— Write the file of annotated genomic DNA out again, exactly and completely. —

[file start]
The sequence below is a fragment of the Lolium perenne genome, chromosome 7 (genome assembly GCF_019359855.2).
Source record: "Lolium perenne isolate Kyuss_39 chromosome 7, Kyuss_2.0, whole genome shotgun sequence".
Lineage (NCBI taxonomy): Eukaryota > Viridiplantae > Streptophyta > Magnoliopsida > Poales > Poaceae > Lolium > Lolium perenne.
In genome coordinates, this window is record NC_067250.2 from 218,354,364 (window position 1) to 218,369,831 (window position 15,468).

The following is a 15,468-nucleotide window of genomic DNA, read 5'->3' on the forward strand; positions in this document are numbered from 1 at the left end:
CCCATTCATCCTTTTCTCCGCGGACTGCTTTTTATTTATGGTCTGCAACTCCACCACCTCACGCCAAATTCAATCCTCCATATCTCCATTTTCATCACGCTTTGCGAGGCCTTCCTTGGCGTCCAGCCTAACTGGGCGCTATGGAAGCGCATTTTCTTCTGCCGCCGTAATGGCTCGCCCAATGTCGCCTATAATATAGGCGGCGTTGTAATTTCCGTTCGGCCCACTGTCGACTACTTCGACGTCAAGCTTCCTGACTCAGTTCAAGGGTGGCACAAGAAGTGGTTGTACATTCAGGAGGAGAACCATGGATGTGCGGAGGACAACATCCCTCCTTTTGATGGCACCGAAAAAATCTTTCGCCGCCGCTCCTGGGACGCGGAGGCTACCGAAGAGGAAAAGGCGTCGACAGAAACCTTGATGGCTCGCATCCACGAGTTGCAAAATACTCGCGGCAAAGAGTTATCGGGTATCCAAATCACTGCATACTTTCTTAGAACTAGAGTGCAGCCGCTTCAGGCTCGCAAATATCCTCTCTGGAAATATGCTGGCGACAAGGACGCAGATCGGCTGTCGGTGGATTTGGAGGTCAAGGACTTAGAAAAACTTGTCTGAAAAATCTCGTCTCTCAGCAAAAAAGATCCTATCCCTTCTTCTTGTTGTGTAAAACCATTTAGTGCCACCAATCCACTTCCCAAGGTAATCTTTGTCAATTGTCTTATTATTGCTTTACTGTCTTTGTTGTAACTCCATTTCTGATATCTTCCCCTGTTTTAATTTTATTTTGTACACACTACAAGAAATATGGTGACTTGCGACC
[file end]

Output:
The sequence below is a fragment of the Lolium perenne genome, chromosome 7 (genome assembly GCF_019359855.2).
Source record: "Lolium perenne isolate Kyuss_39 chromosome 7, Kyuss_2.0, whole genome shotgun sequence".
Lineage (NCBI taxonomy): Eukaryota > Viridiplantae > Streptophyta > Magnoliopsida > Poales > Poaceae > Lolium > Lolium perenne.
In genome coordinates, this window is record NC_067250.2 from 218,354,364 (window position 1) to 218,369,831 (window position 15,468).

The following is a 15,468-nucleotide window of genomic DNA, read 5'->3' on the forward strand; positions in this document are numbered from 1 at the left end:
CCCATTCATCCTTTTCTCCGCGGACTGCTTTTTATTTATGGTCTGCAACTCCACCACCTCACGCCAAATTCAATCCTCCATATCTCCATTTTCATCACGCTTTGCGAGGCCTTCCTTGGCGTCCAGCCTAACTGGGCGCTATGGAAGCGCATTTTCTTCTGCCGCCGTAATGGCTCGCCCAATGTCGCCTATAATATAGGCGGCGTTGTAATTTCCGTTCGGCCCACTGTCGACTACTTCGACGTCAAGCTTCCTGACTCAGTTCAAGGGTGGCACAAGAAGTGGTTGTACATTCAGGAGGAGAACCATGGATGTGCGGAGGACAACATCCCTCCTTTTGATGGCACCGAAAAAATCTTTCGCCGCCGCTCCTGGGACGCGGAGGCTACCGAAGAGGAAAAGGCGTCGACAGAAACCTTGATGGCTCGCATCCACGAGTTGCAAAATACTCGCGGCAAAGAGTTATCGGGTATCCAAATCACTGCATACTTTCTTAGAACTAGAGTGCAGCCGCTTCAGGCTCGCAAATATCCTCTCTGGAAATATGCTGGCGACAAGGACGCAGATCGGCTGTCGGTGGATTTGGAGGTCAAGGACTTAGAAAAACTTGTCTGAAAAATCTCGTCTCTCAGCAAAAAAGATCCTATCCCTTCTTCTTGTTGTGTAAAACCATTTAGTGCCACCAATCCACTTCCCAAGGTAATCTTTGTCAATTGTCTTATTATTGCTTTACTGTCTTTGTTGTAACTCCATTTCTGATATCTTCCCCTGTTTTAATTTTATTTTGTACACACTACAAGAAATATGGTGACTTGCGACC